Image

And that chart is form here:

http://viableopposition.blogspot.co.uk/ ... wedge.html

Mark
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PostPost by: elanfan1 » Mon May 14, 2012 10:58 am

The future of fuels is Gas - there is hundreds of years worth underground/undersea - just need the infrastructure to move it safely and vehicles etc to use it.

Oh and to prove that fracking doesn't cause earthquakes in Blackpool!

Still lots of oil to be discovered it will just get more and more expensive to move it - without an agreement with Argentina I reckon it will be very expensive to move oil from the discoveries around the Falklands
Steve

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PostPost by: cal44 » Mon May 14, 2012 6:17 pm

I really like reading what you guys in the U.K and in Europe have on your minds as it helps me look at the big picture.

Fairness................life ain't fair.
I would have named it "Join the fight against theft now", as that is what governments do....they take your money by force through taxes.

Man made global warming..........what load o' crap. What happened "Global Freezing"? Time magazine 1973/'74.....another lie, acid rain.....another lie, the world is running out of water......another lie. The crap just keeps flowing from the ones that want to control you and steal your money.

More taxes on gas?............so they can give it too free loaders with their gold front teeth and hands out for free cheese.

Our countries are not that much different...............lucky for me I live in the States where we have free speech and we call these bums what they really are...........thieves.

Mike
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PostPost by: ardee_selby » Tue May 15, 2012 10:50 am

Just one of the quotes from: http://www.racfoundation.org/media-cent ... or-thought

"The irony is that while ministers encourage us to buy greener, leaner cars, they are being forced to look at ways of clawing back the money motorists think they will be saving. This isn?t scaremongering. The Treasury has already announced a review of VED bands to ensure drivers make a ?fair contribution? to the public finances even as cars become more fuel efficient"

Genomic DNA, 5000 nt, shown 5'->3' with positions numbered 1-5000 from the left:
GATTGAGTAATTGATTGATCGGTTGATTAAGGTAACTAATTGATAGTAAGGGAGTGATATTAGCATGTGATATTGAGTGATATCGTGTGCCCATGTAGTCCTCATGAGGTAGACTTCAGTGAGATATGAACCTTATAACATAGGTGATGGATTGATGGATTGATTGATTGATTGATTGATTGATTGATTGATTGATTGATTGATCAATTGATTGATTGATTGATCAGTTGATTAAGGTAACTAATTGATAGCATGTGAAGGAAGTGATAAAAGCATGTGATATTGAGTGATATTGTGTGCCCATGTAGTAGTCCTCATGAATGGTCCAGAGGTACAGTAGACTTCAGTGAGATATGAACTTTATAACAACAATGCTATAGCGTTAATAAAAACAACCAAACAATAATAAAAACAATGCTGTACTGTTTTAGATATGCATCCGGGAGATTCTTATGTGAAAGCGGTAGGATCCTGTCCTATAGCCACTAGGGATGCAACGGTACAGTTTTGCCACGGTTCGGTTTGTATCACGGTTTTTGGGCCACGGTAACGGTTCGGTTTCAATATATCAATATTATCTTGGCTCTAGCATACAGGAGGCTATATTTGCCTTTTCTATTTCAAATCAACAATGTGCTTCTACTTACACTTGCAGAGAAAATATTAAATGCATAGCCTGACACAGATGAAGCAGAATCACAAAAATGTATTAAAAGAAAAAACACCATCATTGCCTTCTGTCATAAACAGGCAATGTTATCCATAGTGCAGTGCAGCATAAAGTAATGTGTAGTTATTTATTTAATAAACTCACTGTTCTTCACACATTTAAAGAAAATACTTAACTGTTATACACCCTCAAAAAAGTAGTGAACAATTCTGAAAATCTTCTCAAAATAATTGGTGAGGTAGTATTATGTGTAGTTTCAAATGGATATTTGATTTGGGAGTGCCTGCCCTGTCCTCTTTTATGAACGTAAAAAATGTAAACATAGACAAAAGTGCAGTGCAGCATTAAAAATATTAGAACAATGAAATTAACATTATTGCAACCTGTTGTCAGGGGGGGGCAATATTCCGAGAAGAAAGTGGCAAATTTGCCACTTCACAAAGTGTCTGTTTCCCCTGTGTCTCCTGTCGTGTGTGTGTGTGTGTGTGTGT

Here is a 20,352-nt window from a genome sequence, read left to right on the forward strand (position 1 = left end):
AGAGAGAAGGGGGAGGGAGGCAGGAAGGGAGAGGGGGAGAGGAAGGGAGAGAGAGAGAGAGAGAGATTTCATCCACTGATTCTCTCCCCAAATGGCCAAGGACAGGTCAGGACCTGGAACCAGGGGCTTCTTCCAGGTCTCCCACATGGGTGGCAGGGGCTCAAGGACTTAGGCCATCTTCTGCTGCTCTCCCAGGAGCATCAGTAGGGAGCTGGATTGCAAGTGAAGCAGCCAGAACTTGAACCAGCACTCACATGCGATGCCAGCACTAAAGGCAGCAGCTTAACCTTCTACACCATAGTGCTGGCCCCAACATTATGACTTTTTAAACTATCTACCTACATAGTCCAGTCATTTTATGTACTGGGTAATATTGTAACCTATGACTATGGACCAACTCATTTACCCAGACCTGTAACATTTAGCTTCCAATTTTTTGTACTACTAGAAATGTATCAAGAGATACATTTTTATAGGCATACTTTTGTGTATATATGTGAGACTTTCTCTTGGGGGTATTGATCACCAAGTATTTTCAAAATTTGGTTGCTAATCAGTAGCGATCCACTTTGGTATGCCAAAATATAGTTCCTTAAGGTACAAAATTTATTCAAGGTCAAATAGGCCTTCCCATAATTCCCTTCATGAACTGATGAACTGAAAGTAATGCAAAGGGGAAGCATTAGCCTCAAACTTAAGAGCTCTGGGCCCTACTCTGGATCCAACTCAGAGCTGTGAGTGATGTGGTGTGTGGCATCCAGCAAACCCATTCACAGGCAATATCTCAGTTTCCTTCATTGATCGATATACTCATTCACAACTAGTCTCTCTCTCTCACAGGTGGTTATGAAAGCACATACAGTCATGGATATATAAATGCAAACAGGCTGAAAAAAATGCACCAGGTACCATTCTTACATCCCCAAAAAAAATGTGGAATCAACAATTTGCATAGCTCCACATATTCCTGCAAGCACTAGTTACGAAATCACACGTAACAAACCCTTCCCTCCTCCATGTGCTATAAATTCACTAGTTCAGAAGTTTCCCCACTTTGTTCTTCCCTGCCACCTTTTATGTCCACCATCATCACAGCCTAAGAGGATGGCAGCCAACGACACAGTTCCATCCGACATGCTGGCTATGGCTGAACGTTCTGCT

Gotcha! :roll:

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PostPost by: Steve G » Tue May 15, 2012 11:19 am

Your quote there Richard is the crux of this whole issue. How long are we going to be driving electric cars 'on the cheap'? I would say possibly 1 or 2 years, until they become a large minority, say 25% of the vehicles on the road. Then there will be no more free road tax for zero emissions vehicles and they will have to introduce 'electricity for transport' duty or some other concoction. As this will be very tricky to implement they will just add a duty to all electricity. But then people will be generating their own domestic electricity through PV etc. so they will have to invent some other green tax...

Oh, hang on Steve, they're way ahead of you:

http://en.wikipedia.org/wiki/Battery_re ... ed_Kingdom

In other words, battery tax.

As soon as EVs become the majority of vehicles on the road then it will probably work out cheaper to run an old dino-juice powered car.

They only care about duping their electorate into handing over more money. Nobody in Government, anywhere in the world, wants cheap (or dread the thought - free) transport for all. They'd have to lift the tobacco advertising ban and get everyone back on the fags to try and recoup some of the lost revenue, probably legalise crack while they're at it. Grrrr...

[/rant]